Will the AI Age See a Flood of Subscription Models?


Samsung unveiled the Galaxy S24 series this week and has named its new smartphone the first “AI smartphone”. According to the manufacturer, the AI features will be free until at least the end of 2025. What happens after that? Are we facing a new era of subscription models and microtransactions? It would not necessarily be too far from the truth.

Artificial intelligence can complete several hours of work in just a few seconds. However, this does not work locally, especially for more complex tasks such as image or even video processing. Media data or text instructions are sent from smartphones and notebooks to the cloud, which will then be processed on servers before being transferred to the devices due to a lack of locally available computing power. The energy requirement for this? Massive.

The energy consumption of Artificial Intelligence

Based on various studies, the internet has already overtaken global air traffic in terms of CO2 emissions over the past decade. Mankind has achieved this without widespread artificial intelligence. AI models will process data in the cloud and have to be trained using a huge amount of computing power and energy before the very first result can be produced. Of course, individual execution of the AI models also requires additional computing power.

To put this into perspective: a Google search corresponds to around 0.2 g of CO2 emissions, while a single message to ChatGPT corresponds to 4.32 g of CO2 according to Piktochart‘s calculation—which is around 20 times as much. A single image generated with Stable Diffusion also produces 1.6 g of CO2although the associated study, unfortunately, did not mention the framework’s conditions including possible solutions.

Initial training of the AI models themselves also requires enormous effort. According to a Stanford study (PDF), the CO2 equivalent for training ChatGPT 3 with 175 trillion parameters is around 300,000 kg, and more complex models will spew more CO2. 

What is stated here as a CO2 equivalent with a strong focus on the ecological footprint naturally also has an economic component attached. In terms of electricity costs alone, the 300,000 kg CO2 of the ChatGPT-3 training corresponds to an energy consumption of 1,287 MWh. At the current electricity price of $0.165 cents KWh, that would amount to $212.355, the equivalent energy to drive a Tesla Model 3 around the world 156 times. Who would pay for this?

The new Galaxy AI button on the Samsung Galaxy S24 Ultra
This logo on Samsung smartphones tells you: There’s an AI feature to be discovered. / © nextpit

Artificial intelligence and privacy

If the service is free, you are the product. Google, Facebook, and others continue to be free because the operators Alphabet and Meta earn money from users. Profiles are created and targeted advertising space is sold based on search queries and likes.

However, what happens to all the data that we send to ChatGPT and other AI models? What happens to the photos that we upload to the cloud for editing, and theoretically are available worldwide? What about the data we will share with the next generation of even more powerful voice assistants via smart home speakers, smartwatches, or smart rings?

A study by the University of Washington does not bode well here. According to the study, data we share with Amazon’s Alexa voice assistant, for instance, will also be passed on to a total of 41 third-party providers for advertising purposes as of 2022. ChatGPT also uses user conversations to further improve its AI model. Remember: When you initially registered with ChatGPT, you provided your phone number at the very least. Open AI’s privacy policy also states that the company may pass your personal data to third parties without further notice.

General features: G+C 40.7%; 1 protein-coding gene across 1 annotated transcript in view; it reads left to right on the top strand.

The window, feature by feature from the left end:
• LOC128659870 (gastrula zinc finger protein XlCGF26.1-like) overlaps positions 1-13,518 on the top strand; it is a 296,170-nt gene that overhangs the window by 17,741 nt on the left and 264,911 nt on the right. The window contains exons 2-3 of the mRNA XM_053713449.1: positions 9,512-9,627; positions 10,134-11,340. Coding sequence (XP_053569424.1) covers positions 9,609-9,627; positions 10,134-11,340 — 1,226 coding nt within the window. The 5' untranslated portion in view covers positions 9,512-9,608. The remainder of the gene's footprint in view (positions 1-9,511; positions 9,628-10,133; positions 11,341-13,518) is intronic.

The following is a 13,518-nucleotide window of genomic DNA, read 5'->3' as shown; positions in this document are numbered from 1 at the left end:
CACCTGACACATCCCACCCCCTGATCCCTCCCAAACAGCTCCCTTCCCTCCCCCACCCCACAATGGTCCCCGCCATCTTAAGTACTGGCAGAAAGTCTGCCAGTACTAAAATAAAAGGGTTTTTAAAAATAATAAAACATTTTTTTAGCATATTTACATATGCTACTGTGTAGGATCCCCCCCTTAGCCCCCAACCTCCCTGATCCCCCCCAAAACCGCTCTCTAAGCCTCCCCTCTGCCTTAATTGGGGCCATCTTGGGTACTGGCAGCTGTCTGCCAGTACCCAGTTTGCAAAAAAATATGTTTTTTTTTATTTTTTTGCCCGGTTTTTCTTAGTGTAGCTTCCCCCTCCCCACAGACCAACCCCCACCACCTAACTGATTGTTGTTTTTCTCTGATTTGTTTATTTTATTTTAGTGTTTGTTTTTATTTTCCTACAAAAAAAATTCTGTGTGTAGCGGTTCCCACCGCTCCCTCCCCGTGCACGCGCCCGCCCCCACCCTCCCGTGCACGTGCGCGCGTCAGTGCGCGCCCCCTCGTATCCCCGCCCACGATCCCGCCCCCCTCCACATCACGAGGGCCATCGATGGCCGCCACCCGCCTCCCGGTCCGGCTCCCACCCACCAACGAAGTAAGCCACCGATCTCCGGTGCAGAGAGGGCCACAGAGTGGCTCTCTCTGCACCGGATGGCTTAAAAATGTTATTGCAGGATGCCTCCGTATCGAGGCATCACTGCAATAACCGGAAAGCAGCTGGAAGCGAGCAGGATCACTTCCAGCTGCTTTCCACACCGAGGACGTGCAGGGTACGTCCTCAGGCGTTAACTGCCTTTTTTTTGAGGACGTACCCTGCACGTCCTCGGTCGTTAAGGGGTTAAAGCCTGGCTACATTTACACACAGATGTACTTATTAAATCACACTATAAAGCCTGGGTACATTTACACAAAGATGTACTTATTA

Google, whose AI models Samsung also relies on for their Galaxy AI, wrote in its privacy policy, among other things:

We use your interactions with AI models and technologies like Bard to develop, train, optimize and improve these models to better respond to your requests. We also use them to update classifiers and filters to improve, for example, security, language understanding and accuracy.

The terms of use of Google AI for Developers then become clearer:

To improve quality and optimize our products, human reviewers may read, comment on, and process your API inputs and outputs. Google takes measures to protect your privacy during this process. This includes separating this data from your Google account and API key before it is viewed or commented on by reviewers. Do not submit sensitive, confidential or personal information to the Services.

Such caution is no accident. In recent months, there have been several reports of training data getting extracted from AI models. By asking users to repeat the same word over and over again, ChatGPT, for example, could be tricked into “leaking” training data. Perhaps unsurprisingly, Google’s DeepMind, of all things, was involved in a corresponding study.

Whether it was intentional by the service provider or not, whenever we use AI services, we end up paying for them and possibly even dearly. As an alternative, I hope there will be subscription models or pay-per-use models that I pay for AI-based products. The most important thing is the terms and conditions need to be very clear, and a rigid privacy policy that explicitly excludes sharing of my data.

Of course, there is also the “risk” that providers charge money for their services and then end up being sloppy with our data or deliberately selling it later. In any case, if offers are subject to a charge, then you should be more careful before taking the plunge.


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